Every time you cook chicken, do you find it ends up being dry and tasteless?
After you’ve fried or grilled it, does have a consistency on par with a shoe?
Fear not! I am here to help… I have no idea why I’m talking like a carnival ringleader from the 1900s but I’m going with it.
So, ROUND UP! ROUND UP! Here is how to cook chicken that stays incredibly juicy, tender and delicious!
If you’re going to batter your chicken (as in with eggs and flour and stuff, not a bare-knuckle throwdown) then I insist that you follow my instructions and you will never buy fast food chicken again! Well… you will, because it’s not like you can fry/bake your chicken in your car on the motorway. But you won’t do it out of choice again, which is more reasonable!
So HEAR YEE! HEAR YEE… ok, this is getting tiresome. I’m going back to normal.
We are going brine your chicken into next week!
What is brining?
Simply, brining is soaking meat in salty water. It makes the meat juicy, so it’s a good thing.
Isn’t that the same as marinating?
What are you? An amateur? No, it isn’t! That’s like saying swimming is like having a bath. Just because they both involve liquids doesn’t mean they’re the same thing you philistine. Marinating involves an acid (vinegar/fruit juice etc) and some sort of base (olive oil/coconut milk/beer). So there you go.
How does it work?
Oh, Christ, I thought this was a food blog. What do I look like? Neil Degrasse Tyson? I’m saying magic. Good enough for you?
Give me a sec, I’m going to Google it….
If you really want to know, read this.
Summarised, when you cook chicken it loses moisture. Brining the chicken means that it was extra moisture to lose. And the salt breaks down the proteins which contract and make it tough.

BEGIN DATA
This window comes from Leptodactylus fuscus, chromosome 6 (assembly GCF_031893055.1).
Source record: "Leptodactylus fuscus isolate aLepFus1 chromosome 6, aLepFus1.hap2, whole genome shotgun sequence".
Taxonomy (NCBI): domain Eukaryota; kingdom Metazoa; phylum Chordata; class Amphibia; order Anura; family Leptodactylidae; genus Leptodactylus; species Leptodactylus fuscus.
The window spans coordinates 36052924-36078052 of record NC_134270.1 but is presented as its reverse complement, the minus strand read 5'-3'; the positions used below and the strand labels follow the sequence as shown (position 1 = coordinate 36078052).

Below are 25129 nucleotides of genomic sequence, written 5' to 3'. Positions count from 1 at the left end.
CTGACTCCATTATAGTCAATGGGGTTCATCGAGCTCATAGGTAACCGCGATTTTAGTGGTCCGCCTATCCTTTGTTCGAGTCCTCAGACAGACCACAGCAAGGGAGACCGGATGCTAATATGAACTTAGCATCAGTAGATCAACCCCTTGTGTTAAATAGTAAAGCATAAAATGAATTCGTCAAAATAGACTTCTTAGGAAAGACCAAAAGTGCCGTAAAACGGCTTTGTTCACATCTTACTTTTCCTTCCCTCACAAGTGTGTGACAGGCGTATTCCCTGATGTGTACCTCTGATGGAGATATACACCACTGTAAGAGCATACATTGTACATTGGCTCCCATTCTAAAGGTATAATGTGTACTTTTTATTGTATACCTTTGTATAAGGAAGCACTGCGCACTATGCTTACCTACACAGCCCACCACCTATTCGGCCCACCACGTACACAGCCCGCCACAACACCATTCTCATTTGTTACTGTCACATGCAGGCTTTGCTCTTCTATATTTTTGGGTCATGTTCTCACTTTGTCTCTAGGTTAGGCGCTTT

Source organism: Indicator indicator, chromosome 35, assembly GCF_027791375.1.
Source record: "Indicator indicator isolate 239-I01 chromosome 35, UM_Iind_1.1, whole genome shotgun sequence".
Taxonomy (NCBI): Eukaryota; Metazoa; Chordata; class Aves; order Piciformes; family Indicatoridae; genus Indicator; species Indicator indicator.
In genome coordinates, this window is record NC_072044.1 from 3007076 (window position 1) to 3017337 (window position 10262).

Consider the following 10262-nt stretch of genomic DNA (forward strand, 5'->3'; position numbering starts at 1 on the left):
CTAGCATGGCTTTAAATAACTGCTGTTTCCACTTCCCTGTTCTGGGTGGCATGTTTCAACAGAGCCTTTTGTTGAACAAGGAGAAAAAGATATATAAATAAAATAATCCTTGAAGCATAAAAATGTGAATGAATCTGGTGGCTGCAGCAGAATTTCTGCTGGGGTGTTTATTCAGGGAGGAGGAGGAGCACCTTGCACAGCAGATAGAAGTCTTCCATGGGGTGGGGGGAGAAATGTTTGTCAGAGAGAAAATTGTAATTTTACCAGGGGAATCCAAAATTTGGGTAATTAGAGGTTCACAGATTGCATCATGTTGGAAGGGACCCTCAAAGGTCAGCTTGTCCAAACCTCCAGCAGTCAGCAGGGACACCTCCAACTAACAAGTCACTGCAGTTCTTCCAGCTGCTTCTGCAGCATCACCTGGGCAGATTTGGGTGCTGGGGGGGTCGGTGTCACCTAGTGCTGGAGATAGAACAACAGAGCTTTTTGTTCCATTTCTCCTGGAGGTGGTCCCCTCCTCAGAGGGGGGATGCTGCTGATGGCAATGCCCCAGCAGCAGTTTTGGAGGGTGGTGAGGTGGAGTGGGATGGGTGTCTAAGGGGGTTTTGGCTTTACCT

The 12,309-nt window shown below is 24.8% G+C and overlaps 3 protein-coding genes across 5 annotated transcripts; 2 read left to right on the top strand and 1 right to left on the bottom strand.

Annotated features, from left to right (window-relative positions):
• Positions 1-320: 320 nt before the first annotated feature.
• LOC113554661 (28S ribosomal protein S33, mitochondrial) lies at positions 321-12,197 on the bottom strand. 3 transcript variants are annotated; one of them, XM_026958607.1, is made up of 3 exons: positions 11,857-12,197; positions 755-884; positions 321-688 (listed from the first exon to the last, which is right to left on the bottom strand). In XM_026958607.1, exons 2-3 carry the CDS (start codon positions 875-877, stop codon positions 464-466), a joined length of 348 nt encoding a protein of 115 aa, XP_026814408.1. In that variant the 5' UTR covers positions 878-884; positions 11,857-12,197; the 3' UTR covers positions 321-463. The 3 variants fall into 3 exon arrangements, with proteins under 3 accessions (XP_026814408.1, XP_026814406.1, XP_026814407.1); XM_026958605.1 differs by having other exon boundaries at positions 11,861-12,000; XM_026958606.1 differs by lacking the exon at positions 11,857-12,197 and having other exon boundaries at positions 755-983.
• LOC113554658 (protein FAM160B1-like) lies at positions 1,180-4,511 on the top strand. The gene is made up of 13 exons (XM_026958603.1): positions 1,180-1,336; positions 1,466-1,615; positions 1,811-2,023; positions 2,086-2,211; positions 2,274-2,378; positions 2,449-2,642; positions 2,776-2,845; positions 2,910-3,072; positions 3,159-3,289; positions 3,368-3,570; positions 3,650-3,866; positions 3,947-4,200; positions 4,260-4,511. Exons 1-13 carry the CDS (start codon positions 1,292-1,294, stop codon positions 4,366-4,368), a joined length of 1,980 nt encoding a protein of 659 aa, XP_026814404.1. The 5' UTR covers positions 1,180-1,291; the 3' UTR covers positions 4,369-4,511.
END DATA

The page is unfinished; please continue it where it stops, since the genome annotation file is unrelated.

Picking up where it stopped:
But brining is so much more than that. Through the wonderful power of osmosis (thank you Dr. Day, my Biology teacher) brining is an incredibly effective way to flavour your chicken throughout. The flavour in the salty water is carried into the chicken and just sinks right into the meat.
How do we brine?
Brining is simple. There are two versions:
- Wet brine
- Dry brine
Dry brine is simple where you grab salt, sugar and spices and rub it all over your bird (ha!). Then you leave it in the fridge for a few hours. Half an hour before you cook it, bring it out and let it get close to room temperature, pat it with kitchen roll so it doesn’t get soggy and cook.
Wet brine is, for me, where the magic is. It’s just amazing and it’s so easy.
A really simple brine is just:
About 2 litres of lukewarm (the best kind of warm) water
Half a cup of good quality salt
Half a cup of sugar (I only own brown sugar, so use that if you want)
Put it all together, stir it until it dissolves, drop the chicken in, make sure it’s completely covered (if not, make more and top up until it is) and leave it for at least 12 hours.
Take the chicken out, pat it dry with kitchen roll and then grill/fry it.
There’s so much more you can do, though. I’ve used the brine that jalapenos come in, pickle brine, a cup of balsamic vinegar, shots of tequila… the list just keeps on going.
You can throw spices in, brine it in fruit juices, make a kind of brine/marinade hybrid.
Whatever you do, rest safe in the knowledge that your chicken is going to be juicy as hell!